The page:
Among their 120 colours you will find 6 warm and 6 cool greys. Animal artists find the natural shades suitable for their work. But if you like botanical art don't rule them out. There are plenty of lightfast reds, yellows and oranges.
These pencils are harder than the Pablos and sharpen to a lovely firm point.
Both Pablo and Polychromos play nicely together.
A more recent entry into this group are the Derwent Procolour pencils. They filled a gap between the manufacturers harder and softer pencil lines. Professional artists were at first excited. But many of the pencils in the range are not lightfast ruling them out for some.
Lyra Polycolor and Talens Van Gogh pencil brands are good. However, they are as easily obtainable in the UK. Polychromos users will recognize the colours in the Polycolor range. These pencils are thinner, softer and less expensive than the German brand.
The Van Gogh pencils are lovely to use. But difficult to purchase as open stock when you use up a pencil.
Other pencils to mention in this arena are...
At times, you will find that you need a harder grade pencil. For tidying up outlines, tiny details or to indent fine lines.
The original options here were from Derwent. The Studio pencils come in a range of 72 colours. They reduced the original Artists pencil range from 120 colours to 72 in 2022.
How do these pencils differ? The short answer is in size and shape. The Studio pencil barrel is thinner and hexagonal. That's all.
Another favourite with botanical artists. But be aware that many colours in the range are not lightfast. Especially the reds, pinks and purples.
Prismacolour also manufactured a hard grade option called Verithin. As the name suggests the pencils had a narrow core. Useful for sharpening edges, the drawback was they only came in 36 colours.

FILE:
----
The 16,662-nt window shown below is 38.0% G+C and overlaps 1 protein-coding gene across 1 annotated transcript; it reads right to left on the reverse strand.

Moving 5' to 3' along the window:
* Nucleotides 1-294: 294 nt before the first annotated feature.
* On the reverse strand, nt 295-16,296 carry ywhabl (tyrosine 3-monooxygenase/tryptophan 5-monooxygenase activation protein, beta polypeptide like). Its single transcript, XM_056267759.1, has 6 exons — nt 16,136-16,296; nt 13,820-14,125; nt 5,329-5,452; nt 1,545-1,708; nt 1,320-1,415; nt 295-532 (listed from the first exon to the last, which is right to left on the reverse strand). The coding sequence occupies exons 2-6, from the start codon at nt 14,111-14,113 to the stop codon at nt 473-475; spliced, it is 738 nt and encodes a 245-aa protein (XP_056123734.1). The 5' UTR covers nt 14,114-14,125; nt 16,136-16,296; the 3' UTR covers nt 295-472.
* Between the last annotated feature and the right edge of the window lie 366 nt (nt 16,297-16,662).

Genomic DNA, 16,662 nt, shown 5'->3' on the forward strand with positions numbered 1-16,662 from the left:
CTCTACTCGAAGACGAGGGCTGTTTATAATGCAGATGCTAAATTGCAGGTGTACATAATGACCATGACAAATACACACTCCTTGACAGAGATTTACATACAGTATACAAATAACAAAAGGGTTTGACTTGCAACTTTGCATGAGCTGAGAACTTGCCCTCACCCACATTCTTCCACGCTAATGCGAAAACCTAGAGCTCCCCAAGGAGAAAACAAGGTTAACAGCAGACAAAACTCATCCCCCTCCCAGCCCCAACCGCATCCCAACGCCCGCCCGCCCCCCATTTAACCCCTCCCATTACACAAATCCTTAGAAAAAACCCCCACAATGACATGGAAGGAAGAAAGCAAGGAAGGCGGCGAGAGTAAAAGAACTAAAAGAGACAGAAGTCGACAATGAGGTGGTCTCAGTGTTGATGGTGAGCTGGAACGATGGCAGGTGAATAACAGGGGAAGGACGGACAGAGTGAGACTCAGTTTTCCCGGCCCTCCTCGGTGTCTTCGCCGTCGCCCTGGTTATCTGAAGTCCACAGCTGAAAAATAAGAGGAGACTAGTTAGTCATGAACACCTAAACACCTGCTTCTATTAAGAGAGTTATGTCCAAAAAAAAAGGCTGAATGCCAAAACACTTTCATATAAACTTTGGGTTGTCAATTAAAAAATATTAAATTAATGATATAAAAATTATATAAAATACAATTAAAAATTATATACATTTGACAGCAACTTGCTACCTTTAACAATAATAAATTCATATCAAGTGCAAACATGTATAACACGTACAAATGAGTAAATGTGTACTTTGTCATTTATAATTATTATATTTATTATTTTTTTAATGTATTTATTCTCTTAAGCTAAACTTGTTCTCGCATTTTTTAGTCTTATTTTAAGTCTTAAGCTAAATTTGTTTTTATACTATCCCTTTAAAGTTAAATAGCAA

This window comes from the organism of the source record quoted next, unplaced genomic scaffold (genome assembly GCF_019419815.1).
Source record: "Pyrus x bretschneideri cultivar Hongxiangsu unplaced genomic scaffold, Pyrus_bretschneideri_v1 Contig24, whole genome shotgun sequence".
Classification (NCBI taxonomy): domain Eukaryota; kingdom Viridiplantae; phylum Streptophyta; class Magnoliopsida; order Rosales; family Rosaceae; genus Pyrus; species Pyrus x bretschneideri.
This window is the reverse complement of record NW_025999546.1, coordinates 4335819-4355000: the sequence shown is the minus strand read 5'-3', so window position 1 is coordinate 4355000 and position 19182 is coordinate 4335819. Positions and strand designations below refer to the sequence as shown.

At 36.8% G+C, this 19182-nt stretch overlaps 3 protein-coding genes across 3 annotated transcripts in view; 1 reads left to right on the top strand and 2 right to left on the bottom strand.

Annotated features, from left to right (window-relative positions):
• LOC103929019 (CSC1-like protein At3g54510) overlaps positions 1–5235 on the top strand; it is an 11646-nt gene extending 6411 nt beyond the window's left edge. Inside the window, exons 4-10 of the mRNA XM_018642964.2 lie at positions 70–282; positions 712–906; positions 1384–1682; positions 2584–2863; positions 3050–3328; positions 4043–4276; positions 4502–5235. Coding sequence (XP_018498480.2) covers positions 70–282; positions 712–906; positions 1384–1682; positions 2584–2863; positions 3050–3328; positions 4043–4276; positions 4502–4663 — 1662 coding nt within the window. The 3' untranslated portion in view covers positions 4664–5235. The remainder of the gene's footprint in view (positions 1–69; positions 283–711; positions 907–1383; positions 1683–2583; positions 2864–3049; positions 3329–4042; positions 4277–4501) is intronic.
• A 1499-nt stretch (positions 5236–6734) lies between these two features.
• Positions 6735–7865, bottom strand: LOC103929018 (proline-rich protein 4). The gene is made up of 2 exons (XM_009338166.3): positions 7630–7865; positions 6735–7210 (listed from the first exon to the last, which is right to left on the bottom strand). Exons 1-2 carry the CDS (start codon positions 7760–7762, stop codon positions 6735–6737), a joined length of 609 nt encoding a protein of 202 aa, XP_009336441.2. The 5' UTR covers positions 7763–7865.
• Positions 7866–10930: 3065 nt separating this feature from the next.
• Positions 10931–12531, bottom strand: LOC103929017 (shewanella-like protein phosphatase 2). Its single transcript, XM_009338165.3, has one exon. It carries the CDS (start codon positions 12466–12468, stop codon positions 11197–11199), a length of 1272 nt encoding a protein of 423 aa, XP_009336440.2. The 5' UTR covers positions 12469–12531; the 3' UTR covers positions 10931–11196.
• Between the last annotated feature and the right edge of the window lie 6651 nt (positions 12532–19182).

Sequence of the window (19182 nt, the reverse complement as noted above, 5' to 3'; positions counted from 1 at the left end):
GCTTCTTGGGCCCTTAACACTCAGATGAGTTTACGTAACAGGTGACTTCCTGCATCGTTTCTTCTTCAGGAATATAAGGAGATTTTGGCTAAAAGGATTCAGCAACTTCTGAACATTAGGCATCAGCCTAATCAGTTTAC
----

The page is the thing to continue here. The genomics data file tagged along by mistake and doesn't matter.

If your main use is for colouring books, there are cheaper options available. Keep in mind that these options may not be lightfast. Or available singly.
These include the Spectrum Noir pencils, often advertised in the craft press and on TV craft channels. There could be considered a student quality pencil rather than one designed for serious coloured pencil artists.
Another of the cheaper pencil brands you may come across is Arteza. I tried these out and have to say I loved using them. I didn't love how quickly the colours faded! Therefore, I am sorry to say I can't recommend them for art you may sell.
In my cupboard I have over 5,000 pencils from a wide variety of makers. More than I could use in three lifetimes!
ALL the reviews on this site are by myself or Carol Leather.
We have prepared this section as a guide to those new to the coloured pencil world. We want to help you avoid costly mistakes, due to a lack of information.
The opinions offered here are our own - not sponsored by manufacturers.
I have a friend in the UK who tests new coloured pencils. He publishes videos on YouTube under the name THE ART GEAR GUIDE.
Ivor Harrison is a skilled artist and not sponsored either. We tend to come to similar conclusions when testing. Do check out his videos for another point of view.